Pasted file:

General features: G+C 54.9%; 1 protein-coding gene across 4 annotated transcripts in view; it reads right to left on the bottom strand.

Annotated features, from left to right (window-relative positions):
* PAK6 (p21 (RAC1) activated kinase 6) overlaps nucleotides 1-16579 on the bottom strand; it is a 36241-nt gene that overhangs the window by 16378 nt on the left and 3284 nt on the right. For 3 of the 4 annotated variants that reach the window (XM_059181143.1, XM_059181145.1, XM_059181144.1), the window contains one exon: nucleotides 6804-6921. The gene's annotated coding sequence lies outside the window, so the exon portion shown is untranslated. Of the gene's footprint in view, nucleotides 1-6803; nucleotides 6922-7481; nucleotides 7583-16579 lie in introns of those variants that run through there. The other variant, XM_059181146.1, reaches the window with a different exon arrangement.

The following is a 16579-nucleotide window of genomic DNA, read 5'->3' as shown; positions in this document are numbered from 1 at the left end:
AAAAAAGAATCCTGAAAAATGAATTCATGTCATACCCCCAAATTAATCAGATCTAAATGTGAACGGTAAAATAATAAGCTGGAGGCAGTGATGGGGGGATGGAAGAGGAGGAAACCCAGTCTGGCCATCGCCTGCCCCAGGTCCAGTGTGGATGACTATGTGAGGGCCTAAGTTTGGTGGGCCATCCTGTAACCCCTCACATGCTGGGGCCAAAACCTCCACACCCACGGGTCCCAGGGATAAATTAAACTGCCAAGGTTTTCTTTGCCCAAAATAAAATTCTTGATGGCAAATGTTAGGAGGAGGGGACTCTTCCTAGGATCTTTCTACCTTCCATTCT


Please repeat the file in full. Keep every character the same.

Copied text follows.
General features: G+C 54.9%; 1 protein-coding gene across 4 annotated transcripts in view; it reads right to left on the bottom strand.

Annotated features, from left to right (window-relative positions):
* PAK6 (p21 (RAC1) activated kinase 6) overlaps nucleotides 1-16579 on the bottom strand; it is a 36241-nt gene that overhangs the window by 16378 nt on the left and 3284 nt on the right. For 3 of the 4 annotated variants that reach the window (XM_059181143.1, XM_059181145.1, XM_059181144.1), the window contains one exon: nucleotides 6804-6921. The gene's annotated coding sequence lies outside the window, so the exon portion shown is untranslated. Of the gene's footprint in view, nucleotides 1-6803; nucleotides 6922-7481; nucleotides 7583-16579 lie in introns of those variants that run through there. The other variant, XM_059181146.1, reaches the window with a different exon arrangement.

The following is a 16579-nucleotide window of genomic DNA, read 5'->3' as shown; positions in this document are numbered from 1 at the left end:
AAAAAAGAATCCTGAAAAATGAATTCATGTCATACCCCCAAATTAATCAGATCTAAATGTGAACGGTAAAATAATAAGCTGGAGGCAGTGATGGGGGGATGGAAGAGGAGGAAACCCAGTCTGGCCATCGCCTGCCCCAGGTCCAGTGTGGATGACTATGTGAGGGCCTAAGTTTGGTGGGCCATCCTGTAACCCCTCACATGCTGGGGCCAAAACCTCCACACCCACGGGTCCCAGGGATAAATTAAACTGCCAAGGTTTTCTTTGCCCAAAATAAAATTCTTGATGGCAAATGTTAGGAGGAGGGGACTCTTCCTAGGATCTTTCTACCTTCCATTCT